Animation Magazine

Prac­tice, Prac­tice, Prac­tice!

Some Help­ful Ca­reer Tips from Drexel University’s Nick Jushchyshy­n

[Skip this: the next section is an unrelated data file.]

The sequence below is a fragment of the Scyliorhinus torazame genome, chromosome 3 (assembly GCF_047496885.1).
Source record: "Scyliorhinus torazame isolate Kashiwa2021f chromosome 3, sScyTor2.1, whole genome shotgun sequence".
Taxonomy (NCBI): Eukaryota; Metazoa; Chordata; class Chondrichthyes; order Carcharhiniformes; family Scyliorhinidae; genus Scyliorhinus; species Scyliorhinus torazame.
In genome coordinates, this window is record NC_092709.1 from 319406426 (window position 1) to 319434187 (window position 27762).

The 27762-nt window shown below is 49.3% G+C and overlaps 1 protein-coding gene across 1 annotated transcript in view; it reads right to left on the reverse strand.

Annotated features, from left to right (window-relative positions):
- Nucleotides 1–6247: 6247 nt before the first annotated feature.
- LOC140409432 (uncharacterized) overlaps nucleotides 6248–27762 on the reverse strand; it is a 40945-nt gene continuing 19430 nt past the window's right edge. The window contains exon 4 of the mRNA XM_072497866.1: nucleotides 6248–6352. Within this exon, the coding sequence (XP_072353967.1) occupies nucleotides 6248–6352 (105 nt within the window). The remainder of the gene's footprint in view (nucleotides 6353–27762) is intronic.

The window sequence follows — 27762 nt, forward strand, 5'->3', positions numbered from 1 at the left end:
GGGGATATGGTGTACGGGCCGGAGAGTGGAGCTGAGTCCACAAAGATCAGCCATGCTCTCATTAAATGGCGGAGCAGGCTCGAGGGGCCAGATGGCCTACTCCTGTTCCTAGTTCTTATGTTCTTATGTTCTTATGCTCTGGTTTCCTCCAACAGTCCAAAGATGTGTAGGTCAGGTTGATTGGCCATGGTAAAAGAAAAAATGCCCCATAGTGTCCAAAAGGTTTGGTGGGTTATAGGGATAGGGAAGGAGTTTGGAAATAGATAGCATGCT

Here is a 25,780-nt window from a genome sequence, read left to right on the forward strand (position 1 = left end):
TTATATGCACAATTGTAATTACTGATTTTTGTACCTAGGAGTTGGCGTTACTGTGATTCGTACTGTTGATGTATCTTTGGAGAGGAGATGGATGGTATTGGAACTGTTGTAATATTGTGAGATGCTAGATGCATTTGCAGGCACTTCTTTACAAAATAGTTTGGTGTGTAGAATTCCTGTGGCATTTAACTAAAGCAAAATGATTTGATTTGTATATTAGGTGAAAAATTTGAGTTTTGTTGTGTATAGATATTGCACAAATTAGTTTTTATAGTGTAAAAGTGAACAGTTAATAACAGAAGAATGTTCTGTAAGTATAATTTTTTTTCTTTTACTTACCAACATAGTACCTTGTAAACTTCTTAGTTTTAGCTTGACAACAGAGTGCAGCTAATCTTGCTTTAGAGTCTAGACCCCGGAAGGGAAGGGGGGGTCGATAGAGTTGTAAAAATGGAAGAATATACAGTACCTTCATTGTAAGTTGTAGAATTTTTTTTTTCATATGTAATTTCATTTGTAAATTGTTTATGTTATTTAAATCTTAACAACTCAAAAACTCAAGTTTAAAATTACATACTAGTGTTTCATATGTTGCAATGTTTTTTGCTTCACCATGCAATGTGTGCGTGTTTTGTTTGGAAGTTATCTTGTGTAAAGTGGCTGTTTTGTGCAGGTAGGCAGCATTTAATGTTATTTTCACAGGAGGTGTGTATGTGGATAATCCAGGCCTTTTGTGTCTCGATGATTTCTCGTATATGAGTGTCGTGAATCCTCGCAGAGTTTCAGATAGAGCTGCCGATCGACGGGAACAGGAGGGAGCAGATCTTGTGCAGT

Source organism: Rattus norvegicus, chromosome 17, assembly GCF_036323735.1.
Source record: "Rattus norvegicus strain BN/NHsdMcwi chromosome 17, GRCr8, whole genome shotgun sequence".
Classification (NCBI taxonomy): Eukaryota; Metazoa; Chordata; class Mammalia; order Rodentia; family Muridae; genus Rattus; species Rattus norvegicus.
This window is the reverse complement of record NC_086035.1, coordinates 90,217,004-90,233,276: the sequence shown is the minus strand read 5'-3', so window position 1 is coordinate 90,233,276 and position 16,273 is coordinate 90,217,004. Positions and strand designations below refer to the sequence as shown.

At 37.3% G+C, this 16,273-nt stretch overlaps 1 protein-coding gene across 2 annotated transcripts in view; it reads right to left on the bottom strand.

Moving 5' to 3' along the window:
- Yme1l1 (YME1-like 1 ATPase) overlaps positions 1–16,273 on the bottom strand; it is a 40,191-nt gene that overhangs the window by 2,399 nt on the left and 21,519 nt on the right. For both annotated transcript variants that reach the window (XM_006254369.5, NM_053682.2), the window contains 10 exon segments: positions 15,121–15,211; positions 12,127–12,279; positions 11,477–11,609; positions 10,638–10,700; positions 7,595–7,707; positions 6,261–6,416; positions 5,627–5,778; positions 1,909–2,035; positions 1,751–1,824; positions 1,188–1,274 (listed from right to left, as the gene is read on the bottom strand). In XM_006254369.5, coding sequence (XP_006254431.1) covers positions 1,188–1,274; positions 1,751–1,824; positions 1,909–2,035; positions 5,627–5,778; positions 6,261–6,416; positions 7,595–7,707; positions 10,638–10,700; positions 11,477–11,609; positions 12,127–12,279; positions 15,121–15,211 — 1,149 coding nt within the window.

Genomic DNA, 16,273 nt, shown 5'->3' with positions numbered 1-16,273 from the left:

Nick Jushchyshy­n, Pro­gram Di­rec­tor of VR & Im­mer­sive Me­dia at Drexel University worked in vfx for fea­tures and TV shows be­fore he started teach­ing in 2010. He joined Drexel in 2012 where he was the Pro­gram Di­rec­tor of An­i­ma­tion & Vis­ual ef­fects for 6 years be­fore mov­ing on to launch and di­rect the VR & Im­mer­sive Me­dia de­gree pro­gram and Im­mer­sive Re­search Lab. So, he knows a lot about many dif­fer­ent as­pects of the in­dus­try and what it takes to get your foot in the door. We asked him a few ques­tions about the do’s and don’ts of job hunt­ing in 2020: “The most im­por­tant thing an an­i­ma­tion stu­dent can do to pre­pare for the job mar­ket is to prac­tice, prac­tice, prac­tice… ideally while get­ting and ap­ply­ing feed­back from ex­pe­ri­enced ad­vis­ers/men­tors,” he says. “This is not a dis­ci­pline where you can sim­ply watch a tu­to­rial or take a les­son and then head off into in­dus­try as a prac­ti­tioner. Much like mas­ter­ing a mu­si­cal in­stru­ment or dance or some other sport, suc­cess is con­nected far more to your per­sonal ef­forts and prac­tice than sim­ply the in­for­ma­tion you’ve been ex­posed to.” He points out that some­times, the hard­est step in this cy­cle is the first one. “Our in­stinct as hu­mans is to hide our weak­nesses, so it’s nat­u­ral to be ap­pre­hen­sive about open­ing up to oth­ers at the start of this jour­ney, but there re­ally is no bet­ter way to im­prove quickly and ef­fec­tively than to re­quest and ap­ply feed­back on it­er­a­tion af­ter it­er­a­tion of work. The fact is, this is ex­actly how the in­dus­try works. We come away from watch­ing a mas­ter­fully an­i­mated, gor­geous movie or broad­cast se­ries with a com­pelling story and are left with im­pres­sion that what we saw on screen was ex­actly what was planned from the start. In re­al­ity, by the time the pub­lic sees any­thing on screen, the show had been writ­ten, re-writ­ten, an­i­mated, ren­dered, re­viewed, re­vised .... over and over and over, by a cre­ative team cri­tiquing one an­other along the way.” Re­la­tion­ships Mat­ter Ac­cord­ing to Jushchyshy­n, a demo reel or in­ter­view visit can’t fully ex­press a can­di­date’s abil­ity to take and ap­ply feed­back on their work over ex­tended pe­ri­ods of time, but this skill is one of the most im­por­tant traits that em­ploy­ers seek. “Build­ing re­la­tion­ships with in­dus­try men­tors through these feed­back cy­cles can show your tenac­ity, de­ter­mi­na­tion and com­mit­ment to qual­ity to peo­ple in the in­dus­try that may later be­come job ref­er­ences or even in­vite you to ap­ply when an open­ing be­comes avail­able in their or­ga­ni­za­tion,” he says. Philadel­phia-based Drexel University of­fers two pro­grams that en­sure stu­dents gain hands-on, in­dus­try ex­pe­ri­ence be­fore grad­u­a­tion. The first is the co-op pro­gram, which has been in place at Drexel for at least 100 years now. With co-op, stu­dents have six­month breaks in classes built-in to the aca­demic pro­gram, where their “as­sign­ment” is to work in in­dus­try. Stu­dents in the pro­grams can choose be­tween a four-year aca­demic pro­gram, with a sin­gle six-month co-op, or a five-year pro­gram, which in­cludes a to­tal of three, six­month co-op ex­pe­ri­ences dis­trib­uted over their aca­demic ca­reer. “These op­por­tu­ni­ties not only pro­vide stu­dents with out-of-class work ex­pe­ri­ence, but also af­fords them the chance to ex­per­i­ment with po­ten­tial ca­reer paths,” says the pro­gram di­rec­tor. “While many co-ops are with tra­di­tional en­ter­tain­ment-based stu­dios, oth­ers use these op­por­tu­ni­ties to try work in other ar­eas like med­i­cal vi­su­al­iza­tion, ar­chi­tec­tural vi­su­al­iza­tion or cor­po­rate com­mu­ni­ca­tions. With the launch of our VR pro­gram, we’ve even seen em­ploy­ers re­cruit­ing our stu­dents so the or­ga­ni­za­tion can learn about these new dis­ci­plines from them. The sec­ond op­por­tu­nity is our Drexel in LA pro­gram, which runs each sum­mer in a ‘pop-up’ cam­pus in Los An­ge­les. This is dif­fer­ent from co-op, since it is a short, three-month en­gage­ment each year, and it hap­pens while classes are be­ing taken. Drexel ar­ranges for hous­ing and class space in LA. Stu­dents are matched with day-time, sum­mer in­tern­ships and take their Drexel classes for the quar­ter from LA-based in­struc­tors, or on­line.” Jushchyshy­n is quite ex­cited about the boom in VR and im­mer­sive me­dia projects over the past few years and the op­por­tu­ni­ties it of­fers Drexel grads. “Now that these im­mer­sive tools have be­come so read­ily avail­able, a whole new ar­ray of in­dus­tries have been look­ing to hire our stu­dents for their ex­per­tise in this field,” he says. “As a re­sult, stu­dent de­mand in these classes grew rapidly over the past six to seven years, such that a few classes be­came many, which be­came a mi­nor, and now we have an en­tire Bach­e­lor’s de­gree pro­gram specif­i­cally in VR & Im­mer­sive Me­dia.” When asked to of­fer some help­ful tips for fu­ture an­i­ma­tion pro­fes­sion­als, he says, “Re­mem­ber to love the work, not just the end re­sult. Prac­tice and im­prove your craft con­stantly. Seek and ap­ply cri­tique from ex­pe­ri­enced peo­ple you re­spect. Fi­nally, lever­age a bal­ance of tra­di­tional art and de­sign skills with cur­rent tech­nolo­gies that al­low you to pro­duce more work at higher and higher qual­ity, re­peat­edly. Es­sen­tially, learn to do dif­fi­cult work well. If you can do that, and con­tin­u­ally learn and ap­ply new skills and tech­niques that build on what you’ve mas­tered, you will be po­si­tioned well for suc­cess in the years and decades ahead!” For more info about Drexel University’s an­i­ma­tion and VR pro­gram, visit Drexel. edu and­lab

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